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ISSA Expression of Hope Recap!

Updated: Oct 1, 2020

This past week ISSA held our very first Expression of Hope event. We helped create a space where the black community had a platform to have their voices be heard and spread their message through interactive murals, spoken word, dance, and other artistic expressions. The purpose was to stand in solidarity with our black brothers and sisters and create a unique dialogue towards a more hopeful and equitable future. To kick off the evening we had our very own member, Scalz, DJing in the Boston Commons to set the tone and draw in a crowd with some groovy tunes that all ages could get down to! The first half of this event really captured the celebration of hope for what an equitable future could look like.


The uplifting music travelled through the park and drew in a crowd of various onlookers who were probably curious why there was a voter registration booth (we got 10 people to register!), a tarp covered in canvases and paints, and such a bubbly group of people gathered.



Interactive murals lined the walkways in the common, germ-x and paint pens were readily available, and attendees were guided to write their name in support of peaceful protest. We had two images of hands, one for Justice and one was for Peace. Our guests artists Edwin Frias, Jessica Kelsey designed & donated their time to construct these awesome murals, and wrote the names of the lives lost on a strong mural to represent that justice has not been served. On the other hand, we wrote positive affirmations for a better future as well as our names in solidarity that we will continue to love and support the black community on their journey to healing and reparations.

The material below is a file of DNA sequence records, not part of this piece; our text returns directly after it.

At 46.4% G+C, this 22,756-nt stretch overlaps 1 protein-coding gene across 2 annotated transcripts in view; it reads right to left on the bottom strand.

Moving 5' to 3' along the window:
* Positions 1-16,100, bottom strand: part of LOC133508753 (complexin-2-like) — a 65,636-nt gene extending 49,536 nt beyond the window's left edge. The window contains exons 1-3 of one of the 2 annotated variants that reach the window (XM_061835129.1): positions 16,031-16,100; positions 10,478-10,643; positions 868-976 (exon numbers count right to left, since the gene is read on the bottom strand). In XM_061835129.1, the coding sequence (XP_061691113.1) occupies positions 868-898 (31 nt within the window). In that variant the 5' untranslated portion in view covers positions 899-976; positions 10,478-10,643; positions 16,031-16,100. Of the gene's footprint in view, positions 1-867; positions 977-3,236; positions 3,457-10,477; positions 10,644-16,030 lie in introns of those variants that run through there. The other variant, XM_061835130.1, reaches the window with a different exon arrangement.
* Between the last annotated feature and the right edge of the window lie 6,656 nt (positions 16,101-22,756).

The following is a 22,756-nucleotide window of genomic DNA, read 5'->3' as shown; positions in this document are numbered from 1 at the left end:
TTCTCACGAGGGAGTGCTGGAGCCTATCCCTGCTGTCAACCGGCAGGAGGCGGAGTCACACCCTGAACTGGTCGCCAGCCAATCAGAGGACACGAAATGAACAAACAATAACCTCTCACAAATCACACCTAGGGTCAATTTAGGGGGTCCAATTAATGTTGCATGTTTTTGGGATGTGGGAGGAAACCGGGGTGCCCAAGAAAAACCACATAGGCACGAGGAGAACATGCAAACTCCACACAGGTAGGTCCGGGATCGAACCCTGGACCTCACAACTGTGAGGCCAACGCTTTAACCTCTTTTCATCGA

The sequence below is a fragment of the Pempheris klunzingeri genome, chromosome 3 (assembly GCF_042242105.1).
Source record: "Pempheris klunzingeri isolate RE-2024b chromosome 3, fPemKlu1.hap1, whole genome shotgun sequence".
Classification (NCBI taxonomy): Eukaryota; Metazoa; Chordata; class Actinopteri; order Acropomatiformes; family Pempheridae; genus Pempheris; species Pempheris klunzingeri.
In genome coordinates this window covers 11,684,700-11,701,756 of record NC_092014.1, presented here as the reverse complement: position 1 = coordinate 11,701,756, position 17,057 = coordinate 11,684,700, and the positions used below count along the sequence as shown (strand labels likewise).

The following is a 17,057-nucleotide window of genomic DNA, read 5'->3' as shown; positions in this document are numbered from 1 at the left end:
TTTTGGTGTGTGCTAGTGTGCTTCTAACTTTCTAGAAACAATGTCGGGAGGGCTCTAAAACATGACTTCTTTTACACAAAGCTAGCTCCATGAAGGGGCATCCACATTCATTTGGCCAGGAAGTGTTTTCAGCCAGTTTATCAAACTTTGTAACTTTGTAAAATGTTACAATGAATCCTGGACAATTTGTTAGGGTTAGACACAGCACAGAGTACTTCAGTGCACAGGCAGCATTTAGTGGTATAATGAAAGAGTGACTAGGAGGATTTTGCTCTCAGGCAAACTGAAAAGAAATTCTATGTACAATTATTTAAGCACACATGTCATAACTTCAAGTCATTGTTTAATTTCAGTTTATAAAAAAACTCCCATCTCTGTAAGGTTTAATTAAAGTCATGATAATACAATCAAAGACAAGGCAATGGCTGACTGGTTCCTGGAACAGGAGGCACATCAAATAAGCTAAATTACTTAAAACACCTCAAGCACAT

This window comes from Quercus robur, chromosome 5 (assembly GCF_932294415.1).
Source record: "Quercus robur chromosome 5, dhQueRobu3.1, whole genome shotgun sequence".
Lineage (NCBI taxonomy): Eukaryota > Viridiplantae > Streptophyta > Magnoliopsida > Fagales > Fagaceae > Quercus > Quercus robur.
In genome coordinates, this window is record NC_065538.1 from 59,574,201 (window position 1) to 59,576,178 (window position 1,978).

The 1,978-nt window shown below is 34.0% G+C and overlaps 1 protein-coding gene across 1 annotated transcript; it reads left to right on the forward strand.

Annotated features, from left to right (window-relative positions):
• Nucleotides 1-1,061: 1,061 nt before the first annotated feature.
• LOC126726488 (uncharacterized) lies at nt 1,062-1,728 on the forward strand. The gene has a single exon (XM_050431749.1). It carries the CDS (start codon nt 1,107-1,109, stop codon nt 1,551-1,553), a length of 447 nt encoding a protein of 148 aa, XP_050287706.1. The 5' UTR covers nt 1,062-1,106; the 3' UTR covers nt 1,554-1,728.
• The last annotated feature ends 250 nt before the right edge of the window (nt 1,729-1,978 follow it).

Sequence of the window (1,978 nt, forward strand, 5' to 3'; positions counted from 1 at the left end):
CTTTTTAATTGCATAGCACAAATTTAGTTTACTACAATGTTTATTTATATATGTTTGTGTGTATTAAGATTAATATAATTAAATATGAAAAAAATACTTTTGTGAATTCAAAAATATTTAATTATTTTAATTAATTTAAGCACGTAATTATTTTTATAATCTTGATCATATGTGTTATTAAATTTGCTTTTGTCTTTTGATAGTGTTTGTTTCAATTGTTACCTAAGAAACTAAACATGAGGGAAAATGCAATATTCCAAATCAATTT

We also had Kori Thomas design a piece called "Change the Future" that depicted a message to continue cultivating our youth and empowering them to know that they can always make a difference. This piece was then donated to the Boys & Girls club in Lowell that they took with open arms! These murals were a key part in starting the conversation with newcomers on who ISSA Movement is as an organization and why we stand with the Black Lives Matter Movement.



As a sustainability organization we realize that you cannot have environmental sustainability without racial equality. For instance: many environmental hazards such as landfills and waste sites are an environmental justice issues. They are typically placed in low income and minority communities that do not have the resources to fight them. Environmental justice acknowledges how privilege, power, & oppression are integral to our understanding of how we are impacted by climate change and our environment. Exploring the way that global warming harms low income communities is critical to understanding how our fight must be won. It is our responsibility to stand with the black community and use our voice to create a sustainable future together.



The second half of the evening, the event began to shift gears. We were honored to have 11 incredible black speakers, songwriters, poets, and dancers take the stage to express their grief with the injustice in the police system. They shared with the ever-growing crowd their heart wrenching stories. From stories of being wrongfully accused and incarcerated due to workplace disputes and losing lifetime dreams of competing at the Olympics, to the lack of representation in musical careers despite most common music and culture being created by black artists, to heart breaking poem after poem about cultural appropriation, the struggles of a black mother, the strength of the disenfranchised black LGTBQ, and an outstanding performance from a young dancer, all of these speakers and artists had a deep and powerful story to tell.



To wrap up the night we had a projection mapped vigil designed by visual artists David Schunemann and Evan Lukash-Harrison where the names of the victims of police brutality were projected onto an oak tree on the park. Candles were handed out and burned for 8 minutes and 46 seconds, the amount of time it took for an officer to kneel on George Floyd’s neck and take his life. We wrapped up the night with a projection showed a slideshow of peaceful protests and events that have cumulatively been leading to meaningful change. Thank you to all of you who attended the event, and we want to encourage you all now to take action! This fight is not over yet. To register to vote in, or to find more of your voter information, click here.



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